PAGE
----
Refers to a grading scale for diamonds in the normal color range used by internationally recognized laboratories . The scale ranges from D which is totally colorless to Z which is a pale yellow or brown color. Brown diamonds darker than K color are usually described using their letter grade, and a descriptive phrase, for example M Faint Brown. Diamonds with more depth of color than Z color fall into the fancy color diamond range. While several grading laboratories use the D-Z color scale , there is no universal standard for how the grades are applied. The same diamond submitted for grading at two laboratories employing the same color scale nomenclature, will often receive conflicting grades.
Diamond color is graded by comparing a sample stone to a master stone set of diamonds. Each master stone is known to exhibit the very least amount of body color that a diamond in that color grade may exhibit. A trained diamond grader compares a diamond of unknown grade against the series of master stones, assessing where in the range of color the diamond resides. This process occurs in a lighting box, fitted with daylight equivalent lamps. Accurate color grading can only be performed with diamond unset, as the comparison with master stones is done with diamond placed on its table facet and pavilion side facing upwards ( i.e. "upside down"— resting on the face one normally looks at). When color grading is done in the mounting, the grade is expressed as an estimated color grade and commonly as a range of color. Grading mounted diamonds involves holding the mounted diamonds table close to the table facet of the master stone and visually comparing the diamond color under the same color conditions as unmounted diamond grading. The resulting grade is typically less accurate, and is therefore expressed as a range of color. While a grading laboratory will possess a complete set of master stones representing every color grade, the independent grader working in a retail environment works with a smaller subset of master stones that covers only the typical grade range of color they expect to encounter while grading. A common subset of master stones would consist of five diamonds in two grade increments, such as an E, G, I, K, and M. The intermediate grades are assessed by the graders judgement.
Diamond Color Grade
D Colorless : A D color diamond possesses the highest color purity and is a symbol of perfection. It is considered extremely rare and has no recognizable shades of color. When looking at a diamond with the naked eye, E and F colors can also look similar to the D color diamond. A D color diamond looks best when set in white gold and platinum, as the white color of the metal further highlights the colorless quality. However, D color diamonds can also look beautiful in rose and yellow gold, but some color from the setting will come through the stone.
E Colorless : An E color diamond is visually stunning and has very high color purity. It is incredibly rare and has almost no recognizable color shading. To the naked eye and even under 10X magnification, an E color diamond will not show any tinges of yellow color.
F Colorless : An F color diamond has excellent beauty and contains a minute shade of color that is undetectable by the untrained eye. It is also very rare and considered to have high color purity. When looking for a diamond that will not exhibit shades of yellow to the naked eye, and F color certainly fits the bill and can be more affordable than a D or E color diamond.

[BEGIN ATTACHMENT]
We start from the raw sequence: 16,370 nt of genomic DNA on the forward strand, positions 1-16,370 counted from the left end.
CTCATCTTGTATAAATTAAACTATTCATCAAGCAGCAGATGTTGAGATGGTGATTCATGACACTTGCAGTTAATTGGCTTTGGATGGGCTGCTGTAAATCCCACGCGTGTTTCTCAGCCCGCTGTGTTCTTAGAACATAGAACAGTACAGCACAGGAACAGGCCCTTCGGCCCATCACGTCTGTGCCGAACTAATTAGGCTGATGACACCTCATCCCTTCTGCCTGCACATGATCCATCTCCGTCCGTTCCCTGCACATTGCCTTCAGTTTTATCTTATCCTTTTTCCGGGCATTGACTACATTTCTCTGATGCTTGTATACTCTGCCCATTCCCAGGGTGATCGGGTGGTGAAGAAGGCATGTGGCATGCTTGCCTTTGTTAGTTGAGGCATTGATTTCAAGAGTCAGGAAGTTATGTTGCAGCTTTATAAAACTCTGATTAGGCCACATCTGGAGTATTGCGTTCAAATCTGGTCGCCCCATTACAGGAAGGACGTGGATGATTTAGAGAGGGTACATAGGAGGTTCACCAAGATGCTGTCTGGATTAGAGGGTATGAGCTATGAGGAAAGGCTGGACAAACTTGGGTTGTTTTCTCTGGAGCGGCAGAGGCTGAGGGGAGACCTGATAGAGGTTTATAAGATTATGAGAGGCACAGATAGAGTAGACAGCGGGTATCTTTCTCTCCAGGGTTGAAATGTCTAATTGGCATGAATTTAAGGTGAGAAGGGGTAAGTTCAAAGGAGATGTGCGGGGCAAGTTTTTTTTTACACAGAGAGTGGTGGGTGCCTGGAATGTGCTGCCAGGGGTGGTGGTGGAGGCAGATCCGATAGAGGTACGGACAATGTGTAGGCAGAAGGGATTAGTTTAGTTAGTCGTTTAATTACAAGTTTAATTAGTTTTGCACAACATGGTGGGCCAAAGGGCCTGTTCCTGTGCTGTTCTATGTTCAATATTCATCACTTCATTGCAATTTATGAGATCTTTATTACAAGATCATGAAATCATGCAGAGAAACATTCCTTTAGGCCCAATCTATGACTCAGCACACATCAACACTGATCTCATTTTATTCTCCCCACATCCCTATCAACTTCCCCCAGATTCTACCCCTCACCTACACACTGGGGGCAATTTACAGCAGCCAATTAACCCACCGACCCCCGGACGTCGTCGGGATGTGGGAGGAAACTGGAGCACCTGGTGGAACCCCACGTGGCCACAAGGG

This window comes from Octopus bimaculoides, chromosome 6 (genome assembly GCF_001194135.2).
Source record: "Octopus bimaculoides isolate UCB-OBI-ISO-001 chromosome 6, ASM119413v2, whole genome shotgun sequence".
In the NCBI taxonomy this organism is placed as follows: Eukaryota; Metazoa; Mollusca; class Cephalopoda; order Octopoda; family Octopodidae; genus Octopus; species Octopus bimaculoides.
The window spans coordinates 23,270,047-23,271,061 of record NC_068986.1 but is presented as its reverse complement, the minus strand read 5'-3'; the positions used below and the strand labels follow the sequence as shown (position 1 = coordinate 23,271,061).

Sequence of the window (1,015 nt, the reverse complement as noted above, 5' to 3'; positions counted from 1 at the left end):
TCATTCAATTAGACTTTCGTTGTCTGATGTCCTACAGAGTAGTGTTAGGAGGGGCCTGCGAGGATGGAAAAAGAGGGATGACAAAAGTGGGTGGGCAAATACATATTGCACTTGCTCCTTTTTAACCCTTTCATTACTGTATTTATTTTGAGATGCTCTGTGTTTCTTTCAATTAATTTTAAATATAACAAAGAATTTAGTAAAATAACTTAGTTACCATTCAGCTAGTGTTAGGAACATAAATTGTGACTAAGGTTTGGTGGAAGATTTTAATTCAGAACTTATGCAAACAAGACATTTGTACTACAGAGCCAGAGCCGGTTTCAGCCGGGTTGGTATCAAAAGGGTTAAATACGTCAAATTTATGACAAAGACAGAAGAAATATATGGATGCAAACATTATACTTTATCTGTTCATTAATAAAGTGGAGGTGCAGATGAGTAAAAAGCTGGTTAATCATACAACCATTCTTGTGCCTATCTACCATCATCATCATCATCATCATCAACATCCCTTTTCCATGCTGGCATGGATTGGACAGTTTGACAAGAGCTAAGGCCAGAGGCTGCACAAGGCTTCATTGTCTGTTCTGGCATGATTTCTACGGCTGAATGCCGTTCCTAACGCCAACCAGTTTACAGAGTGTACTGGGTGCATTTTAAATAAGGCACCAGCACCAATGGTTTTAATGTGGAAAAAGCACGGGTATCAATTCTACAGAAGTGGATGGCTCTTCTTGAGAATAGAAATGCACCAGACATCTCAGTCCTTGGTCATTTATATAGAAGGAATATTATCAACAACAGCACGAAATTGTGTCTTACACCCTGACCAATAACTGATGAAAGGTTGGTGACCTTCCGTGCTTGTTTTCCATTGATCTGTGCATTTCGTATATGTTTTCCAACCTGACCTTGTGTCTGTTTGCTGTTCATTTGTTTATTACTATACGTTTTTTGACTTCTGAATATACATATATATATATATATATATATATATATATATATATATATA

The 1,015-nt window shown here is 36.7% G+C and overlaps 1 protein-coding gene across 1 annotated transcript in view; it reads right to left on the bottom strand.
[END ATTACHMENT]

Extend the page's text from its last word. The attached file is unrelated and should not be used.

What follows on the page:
G Near Colorless : A G color diamond is exquisite and has minor traces of color that can be identified only by diamond professional. It is also the most popular diamond color and provides a great blend of beauty and value. A platinum or white gold setting can work to hide traces of yellow color in the ring, however a G color diamond is versatile and can look great with rose and yellow gold.
H Near Colorless : An H color diamond has gorgeous appeal as its slightly identifiable shade of color does not affect the diamond’s brilliance. It is one of the most popular colors because of its visual attractiveness and value. An H color is a good balance between these factors and can be a great choice if you're trying to maximize for other characteristics like carat or clarity.
I Near Colorless : An I color diamond delivers excellent brilliance even as some shading of color can be identified by a gemologist. The color is still not recognizable to an untrained eye and provides excellent value. Depending on the diamond, an I diamond can be a good choice as the yellow color is not too perceptible. However, it is a good idea to ask a gemologist to help you find a stone that faces up white before making your purchase.
J Near Colorless : A J color diamond has exquisite sparkle and value (as long as you’re getting a stone that’s cut well, of course). It has a shade of color that is only detectable by trained professionals and allows for a larger size or higher clarity that may be more palatable to your budget. Talk to a gemologist to help you find a stone that faces up white and discuss the diamond shape you’re considering, as some amplify the color of your diamond.
K Faint Yellow : A K color diamond is considered a white diamond that does not compromise the stone’s sparkle. Some shading of color may reflect in light, but it is still difficult for the untrained eye to identify the color grade. Keep in mind, though, that a K color diamond can look yellow to the naked eye, especially in larger diamond sizes over 1.50 carats.
L Faint Yellow : An L color diamond is scintillating and considered a white diamond that does not distract from the diamond’s sparkle. Slight color may be detectable to the untrained eye, especially when viewed from the side. It looks best in yellow gold settings, which minimize contrast between the diamond and the setting. Check with a gemologist before purchasing an L color diamond to ensure that it is the correct color for you.